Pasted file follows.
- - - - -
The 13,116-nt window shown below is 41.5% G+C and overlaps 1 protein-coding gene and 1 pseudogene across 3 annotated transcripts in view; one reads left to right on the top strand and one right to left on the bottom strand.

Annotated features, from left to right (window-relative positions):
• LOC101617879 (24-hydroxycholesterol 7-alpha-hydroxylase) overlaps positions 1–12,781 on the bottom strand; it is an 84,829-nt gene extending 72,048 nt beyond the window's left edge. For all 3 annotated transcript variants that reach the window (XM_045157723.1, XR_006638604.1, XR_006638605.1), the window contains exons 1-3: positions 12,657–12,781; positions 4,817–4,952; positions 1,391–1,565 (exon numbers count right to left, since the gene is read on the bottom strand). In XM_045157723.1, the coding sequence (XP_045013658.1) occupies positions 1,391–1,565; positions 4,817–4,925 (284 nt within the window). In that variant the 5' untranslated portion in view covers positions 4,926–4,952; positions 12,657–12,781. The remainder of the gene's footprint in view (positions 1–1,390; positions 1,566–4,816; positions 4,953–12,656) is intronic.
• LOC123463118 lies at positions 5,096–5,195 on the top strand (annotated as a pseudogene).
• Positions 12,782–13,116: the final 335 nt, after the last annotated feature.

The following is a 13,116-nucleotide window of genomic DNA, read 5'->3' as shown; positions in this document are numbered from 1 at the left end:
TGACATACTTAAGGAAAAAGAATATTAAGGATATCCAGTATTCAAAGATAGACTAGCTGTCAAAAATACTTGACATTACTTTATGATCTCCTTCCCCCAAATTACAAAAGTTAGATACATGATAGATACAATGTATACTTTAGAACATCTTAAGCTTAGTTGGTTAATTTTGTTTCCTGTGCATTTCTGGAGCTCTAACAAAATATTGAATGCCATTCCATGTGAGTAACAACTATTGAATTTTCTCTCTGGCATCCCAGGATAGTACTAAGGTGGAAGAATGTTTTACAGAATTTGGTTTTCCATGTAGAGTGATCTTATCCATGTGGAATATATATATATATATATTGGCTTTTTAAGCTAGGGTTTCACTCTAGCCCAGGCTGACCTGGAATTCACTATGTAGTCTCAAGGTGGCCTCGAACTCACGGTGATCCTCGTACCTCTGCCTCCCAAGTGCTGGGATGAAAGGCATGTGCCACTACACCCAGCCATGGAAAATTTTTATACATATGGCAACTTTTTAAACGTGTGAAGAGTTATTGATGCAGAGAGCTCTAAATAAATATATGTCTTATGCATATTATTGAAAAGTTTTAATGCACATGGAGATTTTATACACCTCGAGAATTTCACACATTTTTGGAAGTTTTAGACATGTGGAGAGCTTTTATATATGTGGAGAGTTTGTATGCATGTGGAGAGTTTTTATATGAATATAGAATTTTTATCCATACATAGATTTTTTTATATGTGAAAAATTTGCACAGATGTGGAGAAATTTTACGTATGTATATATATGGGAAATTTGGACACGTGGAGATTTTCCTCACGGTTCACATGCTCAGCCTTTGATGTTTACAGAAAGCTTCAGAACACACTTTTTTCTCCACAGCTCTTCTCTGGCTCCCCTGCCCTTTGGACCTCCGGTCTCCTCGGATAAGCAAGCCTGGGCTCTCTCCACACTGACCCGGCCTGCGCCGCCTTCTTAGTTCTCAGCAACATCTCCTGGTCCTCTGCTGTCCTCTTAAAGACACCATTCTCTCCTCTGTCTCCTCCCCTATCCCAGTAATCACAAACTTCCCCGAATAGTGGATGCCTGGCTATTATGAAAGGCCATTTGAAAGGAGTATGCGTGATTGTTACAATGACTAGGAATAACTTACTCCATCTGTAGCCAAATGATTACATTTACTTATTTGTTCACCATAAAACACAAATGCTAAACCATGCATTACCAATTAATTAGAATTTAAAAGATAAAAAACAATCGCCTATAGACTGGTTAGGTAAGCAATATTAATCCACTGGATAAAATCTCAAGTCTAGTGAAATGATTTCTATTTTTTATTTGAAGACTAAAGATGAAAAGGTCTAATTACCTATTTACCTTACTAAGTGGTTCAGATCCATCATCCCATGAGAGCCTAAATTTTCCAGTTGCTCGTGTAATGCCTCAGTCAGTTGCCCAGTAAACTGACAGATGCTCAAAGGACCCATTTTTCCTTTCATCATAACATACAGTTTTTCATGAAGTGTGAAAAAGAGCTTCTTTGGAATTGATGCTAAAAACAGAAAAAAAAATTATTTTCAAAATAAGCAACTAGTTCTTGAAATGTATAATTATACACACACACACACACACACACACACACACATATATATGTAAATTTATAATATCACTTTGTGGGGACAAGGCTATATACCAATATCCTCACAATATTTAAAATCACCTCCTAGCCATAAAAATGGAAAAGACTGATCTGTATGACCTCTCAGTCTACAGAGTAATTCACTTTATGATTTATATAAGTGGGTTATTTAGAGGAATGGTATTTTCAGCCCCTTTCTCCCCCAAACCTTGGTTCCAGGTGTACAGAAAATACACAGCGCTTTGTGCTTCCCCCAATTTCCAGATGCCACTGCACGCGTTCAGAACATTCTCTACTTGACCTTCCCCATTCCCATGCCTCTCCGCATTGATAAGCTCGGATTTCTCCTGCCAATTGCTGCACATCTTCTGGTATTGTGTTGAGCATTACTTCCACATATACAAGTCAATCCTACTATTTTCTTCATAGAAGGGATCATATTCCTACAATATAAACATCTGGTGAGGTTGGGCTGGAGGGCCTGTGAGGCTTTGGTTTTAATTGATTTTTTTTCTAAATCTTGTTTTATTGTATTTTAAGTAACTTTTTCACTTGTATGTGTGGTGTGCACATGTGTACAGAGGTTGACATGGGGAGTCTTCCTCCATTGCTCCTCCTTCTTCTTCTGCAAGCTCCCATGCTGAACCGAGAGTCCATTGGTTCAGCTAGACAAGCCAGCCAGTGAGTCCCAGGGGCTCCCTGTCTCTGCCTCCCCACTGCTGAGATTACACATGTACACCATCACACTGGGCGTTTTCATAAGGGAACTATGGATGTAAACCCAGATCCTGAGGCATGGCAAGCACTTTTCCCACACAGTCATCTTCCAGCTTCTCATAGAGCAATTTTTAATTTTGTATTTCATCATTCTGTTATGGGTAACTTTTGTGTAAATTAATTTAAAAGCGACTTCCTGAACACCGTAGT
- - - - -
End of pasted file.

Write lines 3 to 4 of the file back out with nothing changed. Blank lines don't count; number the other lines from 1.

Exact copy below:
• LOC101617879 (24-hydroxycholesterol 7-alpha-hydroxylase) overlaps positions 1–12,781 on the bottom strand; it is an 84,829-nt gene extending 72,048 nt beyond the window's left edge. For all 3 annotated transcript variants that reach the window (XM_045157723.1, XR_006638604.1, XR_006638605.1), the window contains exons 1-3: positions 12,657–12,781; positions 4,817–4,952; positions 1,391–1,565 (exon numbers count right to left, since the gene is read on the bottom strand). In XM_045157723.1, the coding sequence (XP_045013658.1) occupies positions 1,391–1,565; positions 4,817–4,925 (284 nt within the window). In that variant the 5' untranslated portion in view covers positions 4,926–4,952; positions 12,657–12,781. The remainder of the gene's footprint in view (positions 1–1,390; positions 1,566–4,816; positions 4,953–12,656) is intronic.
• LOC123463118 lies at positions 5,096–5,195 on the top strand (annotated as a pseudogene).